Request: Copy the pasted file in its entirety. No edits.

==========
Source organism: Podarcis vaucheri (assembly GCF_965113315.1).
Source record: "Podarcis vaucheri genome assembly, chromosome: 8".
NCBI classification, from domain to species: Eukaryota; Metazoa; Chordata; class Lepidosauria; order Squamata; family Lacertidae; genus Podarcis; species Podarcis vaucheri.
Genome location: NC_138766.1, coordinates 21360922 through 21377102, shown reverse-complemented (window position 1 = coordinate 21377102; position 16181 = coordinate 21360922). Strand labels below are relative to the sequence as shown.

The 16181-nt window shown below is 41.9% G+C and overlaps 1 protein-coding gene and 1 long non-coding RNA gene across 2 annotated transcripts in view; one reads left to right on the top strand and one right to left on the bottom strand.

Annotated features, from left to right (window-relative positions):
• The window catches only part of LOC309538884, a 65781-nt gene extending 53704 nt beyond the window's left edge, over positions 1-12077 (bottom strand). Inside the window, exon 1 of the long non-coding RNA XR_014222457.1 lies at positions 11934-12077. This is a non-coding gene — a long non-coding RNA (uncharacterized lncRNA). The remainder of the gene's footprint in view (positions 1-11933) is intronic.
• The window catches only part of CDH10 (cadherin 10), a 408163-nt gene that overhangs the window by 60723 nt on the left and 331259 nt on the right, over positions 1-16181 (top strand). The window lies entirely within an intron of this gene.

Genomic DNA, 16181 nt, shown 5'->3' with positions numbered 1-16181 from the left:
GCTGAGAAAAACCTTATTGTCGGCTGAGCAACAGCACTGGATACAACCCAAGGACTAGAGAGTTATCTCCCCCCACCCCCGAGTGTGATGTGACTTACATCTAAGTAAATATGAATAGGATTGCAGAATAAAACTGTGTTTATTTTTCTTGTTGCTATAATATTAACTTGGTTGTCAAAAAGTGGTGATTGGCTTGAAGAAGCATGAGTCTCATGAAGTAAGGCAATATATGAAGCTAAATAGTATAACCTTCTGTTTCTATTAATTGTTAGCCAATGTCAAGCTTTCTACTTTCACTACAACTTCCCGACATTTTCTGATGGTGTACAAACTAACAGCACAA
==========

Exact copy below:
Source organism: Podarcis vaucheri (assembly GCF_965113315.1).
Source record: "Podarcis vaucheri genome assembly, chromosome: 8".
NCBI classification, from domain to species: Eukaryota; Metazoa; Chordata; class Lepidosauria; order Squamata; family Lacertidae; genus Podarcis; species Podarcis vaucheri.
Genome location: NC_138766.1, coordinates 21360922 through 21377102, shown reverse-complemented (window position 1 = coordinate 21377102; position 16181 = coordinate 21360922). Strand labels below are relative to the sequence as shown.

The 16181-nt window shown below is 41.9% G+C and overlaps 1 protein-coding gene and 1 long non-coding RNA gene across 2 annotated transcripts in view; one reads left to right on the top strand and one right to left on the bottom strand.

Annotated features, from left to right (window-relative positions):
• The window catches only part of LOC309538884, a 65781-nt gene extending 53704 nt beyond the window's left edge, over positions 1-12077 (bottom strand). Inside the window, exon 1 of the long non-coding RNA XR_014222457.1 lies at positions 11934-12077. This is a non-coding gene — a long non-coding RNA (uncharacterized lncRNA). The remainder of the gene's footprint in view (positions 1-11933) is intronic.
• The window catches only part of CDH10 (cadherin 10), a 408163-nt gene that overhangs the window by 60723 nt on the left and 331259 nt on the right, over positions 1-16181 (top strand). The window lies entirely within an intron of this gene.

Genomic DNA, 16181 nt, shown 5'->3' with positions numbered 1-16181 from the left:
GCTGAGAAAAACCTTATTGTCGGCTGAGCAACAGCACTGGATACAACCCAAGGACTAGAGAGTTATCTCCCCCCACCCCCGAGTGTGATGTGACTTACATCTAAGTAAATATGAATAGGATTGCAGAATAAAACTGTGTTTATTTTTCTTGTTGCTATAATATTAACTTGGTTGTCAAAAAGTGGTGATTGGCTTGAAGAAGCATGAGTCTCATGAAGTAAGGCAATATATGAAGCTAAATAGTATAACCTTCTGTTTCTATTAATTGTTAGCCAATGTCAAGCTTTCTACTTTCACTACAACTTCCCGACATTTTCTGATGGTGTACAAACTAACAGCACAA